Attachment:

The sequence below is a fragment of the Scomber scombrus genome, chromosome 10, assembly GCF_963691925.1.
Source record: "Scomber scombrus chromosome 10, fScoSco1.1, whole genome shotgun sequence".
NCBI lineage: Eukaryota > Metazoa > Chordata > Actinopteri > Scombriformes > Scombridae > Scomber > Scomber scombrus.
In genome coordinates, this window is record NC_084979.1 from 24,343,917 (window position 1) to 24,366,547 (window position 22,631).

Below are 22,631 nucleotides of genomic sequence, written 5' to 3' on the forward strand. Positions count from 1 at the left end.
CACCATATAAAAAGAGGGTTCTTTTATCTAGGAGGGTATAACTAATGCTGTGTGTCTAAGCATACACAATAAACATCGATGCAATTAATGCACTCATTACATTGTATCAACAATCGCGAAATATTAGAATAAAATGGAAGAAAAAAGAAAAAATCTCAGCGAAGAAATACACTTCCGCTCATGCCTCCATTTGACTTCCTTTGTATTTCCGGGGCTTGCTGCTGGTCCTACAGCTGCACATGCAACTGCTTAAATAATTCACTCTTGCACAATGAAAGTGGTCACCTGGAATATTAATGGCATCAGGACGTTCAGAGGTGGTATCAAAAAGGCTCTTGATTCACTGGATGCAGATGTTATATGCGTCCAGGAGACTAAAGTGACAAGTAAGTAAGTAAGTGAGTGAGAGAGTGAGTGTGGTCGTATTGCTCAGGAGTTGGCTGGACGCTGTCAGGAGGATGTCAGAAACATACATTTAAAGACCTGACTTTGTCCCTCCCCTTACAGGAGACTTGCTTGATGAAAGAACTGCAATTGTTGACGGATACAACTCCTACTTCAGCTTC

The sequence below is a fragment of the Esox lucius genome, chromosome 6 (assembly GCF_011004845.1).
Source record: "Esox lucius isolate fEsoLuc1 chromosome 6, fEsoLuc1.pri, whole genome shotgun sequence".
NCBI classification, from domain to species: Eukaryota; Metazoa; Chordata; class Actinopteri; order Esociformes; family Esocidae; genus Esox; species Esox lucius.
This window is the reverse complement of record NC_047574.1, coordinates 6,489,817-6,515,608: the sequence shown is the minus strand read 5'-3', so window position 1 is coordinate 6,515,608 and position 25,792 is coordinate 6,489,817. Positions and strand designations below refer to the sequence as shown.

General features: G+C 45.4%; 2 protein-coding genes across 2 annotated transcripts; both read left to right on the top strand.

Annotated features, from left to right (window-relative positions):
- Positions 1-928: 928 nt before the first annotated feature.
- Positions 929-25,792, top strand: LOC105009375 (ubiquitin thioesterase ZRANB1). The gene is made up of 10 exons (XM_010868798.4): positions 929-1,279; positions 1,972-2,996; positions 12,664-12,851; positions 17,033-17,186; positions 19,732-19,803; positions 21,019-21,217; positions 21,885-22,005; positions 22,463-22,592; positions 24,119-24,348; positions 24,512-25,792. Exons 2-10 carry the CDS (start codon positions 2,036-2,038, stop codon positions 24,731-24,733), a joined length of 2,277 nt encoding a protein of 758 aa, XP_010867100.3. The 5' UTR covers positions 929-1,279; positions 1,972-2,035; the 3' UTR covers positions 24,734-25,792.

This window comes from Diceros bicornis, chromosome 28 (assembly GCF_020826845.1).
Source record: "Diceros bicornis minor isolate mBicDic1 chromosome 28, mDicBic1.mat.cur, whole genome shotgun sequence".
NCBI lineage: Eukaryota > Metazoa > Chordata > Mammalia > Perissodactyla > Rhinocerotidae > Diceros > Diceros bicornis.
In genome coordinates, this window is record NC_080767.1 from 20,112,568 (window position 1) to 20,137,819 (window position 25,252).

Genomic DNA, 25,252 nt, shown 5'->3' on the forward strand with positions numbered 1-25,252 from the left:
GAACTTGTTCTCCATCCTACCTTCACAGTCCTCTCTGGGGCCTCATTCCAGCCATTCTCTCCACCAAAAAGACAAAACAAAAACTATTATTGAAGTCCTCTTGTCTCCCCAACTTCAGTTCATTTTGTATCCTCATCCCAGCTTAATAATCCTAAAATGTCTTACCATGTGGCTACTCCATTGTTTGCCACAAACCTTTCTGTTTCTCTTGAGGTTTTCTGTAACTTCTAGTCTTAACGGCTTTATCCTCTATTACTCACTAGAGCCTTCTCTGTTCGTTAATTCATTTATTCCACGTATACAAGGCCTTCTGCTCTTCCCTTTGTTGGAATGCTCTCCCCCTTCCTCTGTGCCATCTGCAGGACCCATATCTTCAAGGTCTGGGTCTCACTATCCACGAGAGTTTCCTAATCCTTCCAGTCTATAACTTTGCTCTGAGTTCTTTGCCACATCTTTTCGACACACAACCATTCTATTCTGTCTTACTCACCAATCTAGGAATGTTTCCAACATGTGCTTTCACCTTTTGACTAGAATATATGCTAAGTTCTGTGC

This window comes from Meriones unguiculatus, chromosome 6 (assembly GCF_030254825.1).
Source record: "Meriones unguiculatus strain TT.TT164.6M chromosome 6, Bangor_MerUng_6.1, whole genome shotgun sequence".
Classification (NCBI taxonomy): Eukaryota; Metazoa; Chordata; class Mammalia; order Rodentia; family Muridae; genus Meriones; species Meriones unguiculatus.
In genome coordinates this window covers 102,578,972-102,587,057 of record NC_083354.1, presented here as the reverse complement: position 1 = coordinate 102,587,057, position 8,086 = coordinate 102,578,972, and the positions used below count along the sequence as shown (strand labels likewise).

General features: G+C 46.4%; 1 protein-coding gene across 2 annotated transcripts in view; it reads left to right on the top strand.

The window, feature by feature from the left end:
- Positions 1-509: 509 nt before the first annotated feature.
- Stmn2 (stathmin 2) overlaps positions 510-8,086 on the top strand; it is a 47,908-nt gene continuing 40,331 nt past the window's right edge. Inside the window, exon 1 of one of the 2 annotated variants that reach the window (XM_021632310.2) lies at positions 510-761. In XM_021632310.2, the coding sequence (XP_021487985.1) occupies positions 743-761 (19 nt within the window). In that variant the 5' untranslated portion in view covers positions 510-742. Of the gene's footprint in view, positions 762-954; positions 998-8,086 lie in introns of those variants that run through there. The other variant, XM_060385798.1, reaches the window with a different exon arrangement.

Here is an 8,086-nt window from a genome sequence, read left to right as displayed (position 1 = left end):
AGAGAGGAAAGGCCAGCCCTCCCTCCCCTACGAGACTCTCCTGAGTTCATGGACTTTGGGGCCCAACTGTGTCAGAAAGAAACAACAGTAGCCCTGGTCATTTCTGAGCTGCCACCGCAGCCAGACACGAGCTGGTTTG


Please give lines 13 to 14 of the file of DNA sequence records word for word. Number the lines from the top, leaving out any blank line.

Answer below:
- Positions 1-928: 928 nt before the first annotated feature.
- Positions 929-25,792, top strand: LOC105009375 (ubiquitin thioesterase ZRANB1). The gene is made up of 10 exons (XM_010868798.4): positions 929-1,279; positions 1,972-2,996; positions 12,664-12,851; positions 17,033-17,186; positions 19,732-19,803; positions 21,019-21,217; positions 21,885-22,005; positions 22,463-22,592; positions 24,119-24,348; positions 24,512-25,792. Exons 2-10 carry the CDS (start codon positions 2,036-2,038, stop codon positions 24,731-24,733), a joined length of 2,277 nt encoding a protein of 758 aa, XP_010867100.3. The 5' UTR covers positions 929-1,279; positions 1,972-2,035; the 3' UTR covers positions 24,734-25,792.